Other strategies exist but are not generally suitable for DIY investors because they demand expensive, high-quality financial data and computing firepower. The Value at Risk (VAR) method is a good example of an investing strategy with such high barriers to entry.
All the same, the flexibility of ETFs enables you to find the place on the strategy spectrum where you are most comfortable: from rigorously passive to highly active and anywhere in between. Let’s look at each of the main strategies, in turn, to see which is your best fit.

The Buy and Hold portfolio strategy

You choose an ETF portfolio that’s diversified across the main asset classes. Then you stick with it no matter what. New money is invested into your original ETF holdings and you don’t sell except for the occasional rebalancing move. All dividends and interest are reinvested into the same positions. It sounds too simple to be effective, right? Wrong! Buy and hold gets good results over time as you benefit from low costs, pound-cost averaging and the magic of compound interest.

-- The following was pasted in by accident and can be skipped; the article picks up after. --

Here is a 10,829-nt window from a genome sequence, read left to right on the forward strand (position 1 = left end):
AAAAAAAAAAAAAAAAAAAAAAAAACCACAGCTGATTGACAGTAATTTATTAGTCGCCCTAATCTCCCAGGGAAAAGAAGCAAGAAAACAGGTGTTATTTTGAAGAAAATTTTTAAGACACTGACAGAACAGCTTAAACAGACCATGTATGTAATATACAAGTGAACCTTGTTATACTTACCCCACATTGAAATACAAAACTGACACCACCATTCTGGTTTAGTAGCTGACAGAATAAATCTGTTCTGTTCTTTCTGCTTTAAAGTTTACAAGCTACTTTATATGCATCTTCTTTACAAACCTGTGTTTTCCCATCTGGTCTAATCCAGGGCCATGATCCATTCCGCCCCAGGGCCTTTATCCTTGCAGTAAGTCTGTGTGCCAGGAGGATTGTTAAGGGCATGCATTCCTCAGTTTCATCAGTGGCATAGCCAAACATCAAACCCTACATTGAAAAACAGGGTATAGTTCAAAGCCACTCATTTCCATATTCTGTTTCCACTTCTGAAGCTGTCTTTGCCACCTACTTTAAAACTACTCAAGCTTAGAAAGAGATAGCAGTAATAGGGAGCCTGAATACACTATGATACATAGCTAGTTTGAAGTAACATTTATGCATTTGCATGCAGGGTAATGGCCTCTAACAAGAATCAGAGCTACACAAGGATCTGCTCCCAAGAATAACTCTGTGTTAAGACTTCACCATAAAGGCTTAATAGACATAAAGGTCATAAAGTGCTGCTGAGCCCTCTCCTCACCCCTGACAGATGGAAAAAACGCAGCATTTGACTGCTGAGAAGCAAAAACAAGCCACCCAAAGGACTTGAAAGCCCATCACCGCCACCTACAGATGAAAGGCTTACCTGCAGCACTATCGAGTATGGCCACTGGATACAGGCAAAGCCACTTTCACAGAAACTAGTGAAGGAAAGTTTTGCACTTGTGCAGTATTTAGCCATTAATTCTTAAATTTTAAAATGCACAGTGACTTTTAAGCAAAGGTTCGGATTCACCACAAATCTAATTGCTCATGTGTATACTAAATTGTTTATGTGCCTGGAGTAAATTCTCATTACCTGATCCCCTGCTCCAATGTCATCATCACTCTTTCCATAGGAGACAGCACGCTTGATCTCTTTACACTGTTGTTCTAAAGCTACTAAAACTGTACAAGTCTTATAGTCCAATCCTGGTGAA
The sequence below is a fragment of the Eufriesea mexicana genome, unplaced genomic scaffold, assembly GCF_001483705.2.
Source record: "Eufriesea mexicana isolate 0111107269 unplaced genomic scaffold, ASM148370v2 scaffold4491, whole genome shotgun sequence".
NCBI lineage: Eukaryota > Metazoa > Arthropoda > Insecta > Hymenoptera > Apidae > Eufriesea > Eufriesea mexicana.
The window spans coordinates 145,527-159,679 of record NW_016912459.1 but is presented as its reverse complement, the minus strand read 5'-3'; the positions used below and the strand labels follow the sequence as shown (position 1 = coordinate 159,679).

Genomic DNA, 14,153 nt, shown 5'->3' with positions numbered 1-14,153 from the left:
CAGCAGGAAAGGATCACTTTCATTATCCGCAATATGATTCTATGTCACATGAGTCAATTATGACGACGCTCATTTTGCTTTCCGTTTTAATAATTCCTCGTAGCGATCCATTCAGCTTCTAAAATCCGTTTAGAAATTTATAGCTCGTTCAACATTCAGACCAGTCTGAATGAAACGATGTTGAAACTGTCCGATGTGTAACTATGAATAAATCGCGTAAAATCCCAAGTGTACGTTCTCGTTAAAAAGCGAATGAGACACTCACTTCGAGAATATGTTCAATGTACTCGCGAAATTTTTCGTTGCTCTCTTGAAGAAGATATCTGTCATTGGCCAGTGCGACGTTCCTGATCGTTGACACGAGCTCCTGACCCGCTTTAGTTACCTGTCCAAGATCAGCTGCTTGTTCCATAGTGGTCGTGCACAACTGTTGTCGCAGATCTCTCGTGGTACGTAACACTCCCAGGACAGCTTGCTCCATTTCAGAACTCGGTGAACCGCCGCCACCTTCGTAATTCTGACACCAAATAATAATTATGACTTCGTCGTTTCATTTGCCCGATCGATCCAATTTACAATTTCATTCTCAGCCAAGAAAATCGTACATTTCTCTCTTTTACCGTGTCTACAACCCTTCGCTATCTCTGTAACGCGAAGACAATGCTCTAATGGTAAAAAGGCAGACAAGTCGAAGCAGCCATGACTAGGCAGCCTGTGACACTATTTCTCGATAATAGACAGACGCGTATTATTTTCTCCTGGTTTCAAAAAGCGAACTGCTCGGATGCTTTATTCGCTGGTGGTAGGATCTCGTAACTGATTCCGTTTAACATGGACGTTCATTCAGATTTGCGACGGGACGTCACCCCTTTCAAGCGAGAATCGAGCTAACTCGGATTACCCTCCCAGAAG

But Buy and Hold does have one drawback: the lack of flexibility. You must have iron discipline to pull off a buy and hold strategy. When the markets are down, you ignore them. When a new asset class or niche comes along, you forget about it. Like eating your five-a-day, buy and hold is simple and effective in theory but hard to stick to in practice. If you like to keep things simple, don’t want to spend much time on your investments and have plenty of staying power then consider buy and hold.

Core-Satellite as a portfolio strategy

Core-satellite is a best-of-both strategy that builds an active layer onto a passive base. It mostly consists of a rock solid core of equities and bonds. This element is constructed like a Buy and Hold strategy and accounts for as much as 80% of your portfolio. You pick your core from the most broadly diversified ETFs which can include sustainability choices.